Despite a flying start to the season to suggest the Superliga title would be won at a gallop, Boca Juniors limped over the line to reclaim the crown

When Boca Juniors defeated River Plate in last November’s Superclásico, it was an eighth straight win for a perfect start to the season and the defending champions were already nine points clear at the top. The side that battled to a 2-2 draw against struggling Gimnasia on Wednesday night, was a shadow of that team but it was enough to lift the Superliga title nonetheless.

After (what will be after this weekend) 27 rounds of matches spread over nine months no one could deny that Boca are worthy champions but what had at one stage looked like being a canter would end up being something of a stumble over the finish line.

Injuries, loss of form and some suspect business in the transfer window all took their toll and while Pablo Pérez’s and Ramon Abila’s goals were enough for the point needed in La Plata, there are still questions to be asked of Argentina’s champions. 


The defence creaked as it has in recent weeks and allowed a Gimnasia side that averages just over a goal a game to score twice, goalkeeper Agustín Rossi was not to be blame but will likely be replaced in the coming window and it was individuals that saved Boca in the run-in rather than any sense of cohesion.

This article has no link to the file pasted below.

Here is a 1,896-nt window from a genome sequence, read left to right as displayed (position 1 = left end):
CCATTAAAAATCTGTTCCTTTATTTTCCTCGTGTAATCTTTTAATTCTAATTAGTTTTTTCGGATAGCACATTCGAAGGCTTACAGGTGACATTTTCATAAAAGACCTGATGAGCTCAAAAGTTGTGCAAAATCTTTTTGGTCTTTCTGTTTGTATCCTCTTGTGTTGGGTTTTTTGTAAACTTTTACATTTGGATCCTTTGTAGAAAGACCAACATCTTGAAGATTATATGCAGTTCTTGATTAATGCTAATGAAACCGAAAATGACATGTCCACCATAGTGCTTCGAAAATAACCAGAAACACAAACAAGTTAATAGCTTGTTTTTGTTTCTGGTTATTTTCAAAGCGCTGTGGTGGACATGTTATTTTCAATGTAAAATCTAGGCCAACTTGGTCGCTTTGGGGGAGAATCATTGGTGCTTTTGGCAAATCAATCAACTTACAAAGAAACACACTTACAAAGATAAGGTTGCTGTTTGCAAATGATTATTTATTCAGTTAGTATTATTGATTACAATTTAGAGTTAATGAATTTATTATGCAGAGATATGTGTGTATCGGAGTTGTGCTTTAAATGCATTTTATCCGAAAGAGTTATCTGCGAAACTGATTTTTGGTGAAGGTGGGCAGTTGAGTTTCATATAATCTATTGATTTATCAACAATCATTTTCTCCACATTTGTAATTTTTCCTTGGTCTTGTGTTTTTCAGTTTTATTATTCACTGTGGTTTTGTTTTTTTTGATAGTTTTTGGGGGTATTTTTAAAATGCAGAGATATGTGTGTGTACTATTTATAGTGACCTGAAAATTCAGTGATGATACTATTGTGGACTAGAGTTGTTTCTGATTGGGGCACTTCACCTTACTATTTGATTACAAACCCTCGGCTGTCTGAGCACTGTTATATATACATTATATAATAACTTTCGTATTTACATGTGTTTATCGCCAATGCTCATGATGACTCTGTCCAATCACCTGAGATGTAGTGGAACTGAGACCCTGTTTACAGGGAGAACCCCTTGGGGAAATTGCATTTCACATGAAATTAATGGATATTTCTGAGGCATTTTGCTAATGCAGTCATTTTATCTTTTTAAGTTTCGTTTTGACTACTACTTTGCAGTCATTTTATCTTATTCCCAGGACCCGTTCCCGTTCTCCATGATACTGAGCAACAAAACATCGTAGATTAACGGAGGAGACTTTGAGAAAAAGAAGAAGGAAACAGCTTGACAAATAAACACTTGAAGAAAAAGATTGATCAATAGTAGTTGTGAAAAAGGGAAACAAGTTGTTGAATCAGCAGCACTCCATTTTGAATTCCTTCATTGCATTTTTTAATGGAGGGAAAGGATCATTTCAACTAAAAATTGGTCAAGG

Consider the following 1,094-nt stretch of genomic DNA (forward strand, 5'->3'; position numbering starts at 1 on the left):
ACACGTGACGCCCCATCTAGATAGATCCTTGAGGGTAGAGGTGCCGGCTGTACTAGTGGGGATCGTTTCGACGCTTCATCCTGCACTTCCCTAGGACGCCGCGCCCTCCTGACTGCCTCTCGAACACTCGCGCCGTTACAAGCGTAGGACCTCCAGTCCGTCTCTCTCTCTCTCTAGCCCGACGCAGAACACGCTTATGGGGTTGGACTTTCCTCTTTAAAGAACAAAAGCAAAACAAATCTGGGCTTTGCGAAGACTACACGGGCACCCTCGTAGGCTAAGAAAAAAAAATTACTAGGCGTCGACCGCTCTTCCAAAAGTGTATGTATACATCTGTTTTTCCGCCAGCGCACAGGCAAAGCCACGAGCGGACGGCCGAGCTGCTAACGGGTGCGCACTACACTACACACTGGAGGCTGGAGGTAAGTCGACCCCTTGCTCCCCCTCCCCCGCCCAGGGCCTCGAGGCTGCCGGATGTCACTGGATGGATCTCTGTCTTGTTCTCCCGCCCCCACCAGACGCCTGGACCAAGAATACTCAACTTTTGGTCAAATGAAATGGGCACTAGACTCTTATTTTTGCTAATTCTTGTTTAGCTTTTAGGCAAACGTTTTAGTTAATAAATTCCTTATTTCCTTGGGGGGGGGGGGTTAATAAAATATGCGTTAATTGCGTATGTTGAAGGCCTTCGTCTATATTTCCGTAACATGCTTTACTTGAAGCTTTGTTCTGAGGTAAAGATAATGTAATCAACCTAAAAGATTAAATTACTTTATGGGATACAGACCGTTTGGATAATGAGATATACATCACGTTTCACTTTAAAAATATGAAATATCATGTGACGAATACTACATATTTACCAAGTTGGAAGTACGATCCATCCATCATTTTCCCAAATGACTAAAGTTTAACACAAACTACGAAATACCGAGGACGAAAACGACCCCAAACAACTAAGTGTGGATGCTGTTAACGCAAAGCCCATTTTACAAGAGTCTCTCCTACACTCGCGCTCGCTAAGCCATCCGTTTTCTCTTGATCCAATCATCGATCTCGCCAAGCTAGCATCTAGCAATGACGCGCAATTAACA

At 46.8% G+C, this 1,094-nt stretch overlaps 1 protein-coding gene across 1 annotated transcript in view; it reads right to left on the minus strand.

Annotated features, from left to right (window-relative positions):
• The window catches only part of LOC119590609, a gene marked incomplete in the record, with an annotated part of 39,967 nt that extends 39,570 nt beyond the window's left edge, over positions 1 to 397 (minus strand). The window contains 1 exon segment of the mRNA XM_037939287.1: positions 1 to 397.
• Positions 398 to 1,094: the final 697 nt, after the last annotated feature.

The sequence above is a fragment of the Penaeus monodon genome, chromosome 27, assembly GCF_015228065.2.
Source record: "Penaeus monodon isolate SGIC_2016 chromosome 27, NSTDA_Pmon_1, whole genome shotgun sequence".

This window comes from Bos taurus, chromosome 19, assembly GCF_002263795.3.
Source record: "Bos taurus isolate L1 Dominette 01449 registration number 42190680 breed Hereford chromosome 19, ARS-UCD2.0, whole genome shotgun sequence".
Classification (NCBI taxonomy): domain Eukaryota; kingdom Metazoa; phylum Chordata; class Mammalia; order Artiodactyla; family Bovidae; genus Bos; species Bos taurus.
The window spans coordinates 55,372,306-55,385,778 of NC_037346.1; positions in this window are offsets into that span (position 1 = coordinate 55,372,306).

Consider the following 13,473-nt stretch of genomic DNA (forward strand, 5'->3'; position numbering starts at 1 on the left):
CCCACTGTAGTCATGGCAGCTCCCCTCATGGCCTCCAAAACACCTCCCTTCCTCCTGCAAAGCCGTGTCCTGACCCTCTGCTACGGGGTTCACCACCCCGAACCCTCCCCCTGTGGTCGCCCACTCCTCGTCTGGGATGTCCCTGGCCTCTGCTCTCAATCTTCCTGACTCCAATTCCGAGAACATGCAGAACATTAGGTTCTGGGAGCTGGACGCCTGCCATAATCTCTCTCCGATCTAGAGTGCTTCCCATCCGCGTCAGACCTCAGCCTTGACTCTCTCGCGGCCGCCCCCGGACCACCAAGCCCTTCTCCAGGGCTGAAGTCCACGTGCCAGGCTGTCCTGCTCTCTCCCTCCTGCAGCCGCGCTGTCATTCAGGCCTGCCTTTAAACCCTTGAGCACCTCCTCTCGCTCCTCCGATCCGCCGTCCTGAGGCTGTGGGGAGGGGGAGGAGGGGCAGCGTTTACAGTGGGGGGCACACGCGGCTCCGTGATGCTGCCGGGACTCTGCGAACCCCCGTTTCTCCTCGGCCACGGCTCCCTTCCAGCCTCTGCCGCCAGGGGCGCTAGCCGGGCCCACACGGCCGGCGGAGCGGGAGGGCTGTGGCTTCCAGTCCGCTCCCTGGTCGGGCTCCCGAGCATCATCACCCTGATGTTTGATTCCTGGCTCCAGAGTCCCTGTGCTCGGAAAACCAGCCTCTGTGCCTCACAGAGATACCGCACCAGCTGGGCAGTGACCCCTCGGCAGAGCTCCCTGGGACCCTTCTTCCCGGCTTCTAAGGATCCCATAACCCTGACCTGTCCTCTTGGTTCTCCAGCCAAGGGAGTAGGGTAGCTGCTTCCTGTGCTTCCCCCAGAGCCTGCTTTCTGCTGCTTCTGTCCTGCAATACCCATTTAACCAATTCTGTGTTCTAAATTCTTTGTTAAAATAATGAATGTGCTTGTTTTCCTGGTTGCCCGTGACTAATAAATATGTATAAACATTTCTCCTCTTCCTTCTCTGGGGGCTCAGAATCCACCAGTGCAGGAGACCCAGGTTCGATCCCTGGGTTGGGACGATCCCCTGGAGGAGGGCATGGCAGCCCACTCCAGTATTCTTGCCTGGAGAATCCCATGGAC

No player more so than Cristian Pavón, whose form might just have earned him a place in Jorge Sampaoli’s World Cup squad and certainly dragged Boca to the title. The 22-year-old is destined for a big money move and after racking up more than 60 consecutive appearances became the key man for Guillermo Barros Schelotto.


Six goals and twelve assists (the most in the Superliga) were vital as Boca gradually looked increasingly to Pavón for inspiration.

Pavón’s contributions caught the eye and made headlines but Colombian Wilmar Barrios did plenty of the ugly work in defensive midfield and the pair’s consistency over the season separated them from their rivals.

Had Dario Benedetto stayed fit, the title would likely have been wrapped up weeks earlier as the 27-year-old is still Boca’s leading scorer despite suffering a serious knee injury during Boca’s first defeat of the season back in November.

Benedetto’s nine goals in the opening nine games saw Pipa earn a place in Jorge Sampaoli’s Argentina squad and he may well have been heading to Russia had he been fit. And the same could be said for Fernando Gago, although Boca’s midfield coped far better than they did without Benedetto.

And as for Carlos Tevez…what was supposed to be the catalyst for a resurgent Boca in the second half of the season never really clicked as Barros Schelotto failed to find the best way to utilize the player after his year-long ‘vacation’ in China.

No longer to be used as a number by his own admission and requiring a complete reshuffle to play as a ten, Tevez was often a passenger in Boca’s team. His previous return did indeed drag Boca to the title but a few years on and the 34-year-old looked more of a hindrance at times.

Ramón Abila eventually proved his worth with goals in the two critical games against Unión and Gimnasia but for long periods, Boca cursed the absence of Benedetto.

Becoming the first side to win back-to-back titles in twelve years is an impressive achievement, admittedly made easier by the longer championship format, but with the possibility of an embarrassing first round exit in the Copa Libertadores, Guillermo Barros Schelotto’s job isn’t safe.


Another title in Boca’s illustrious history but still plenty to do before this can be considered a great team.

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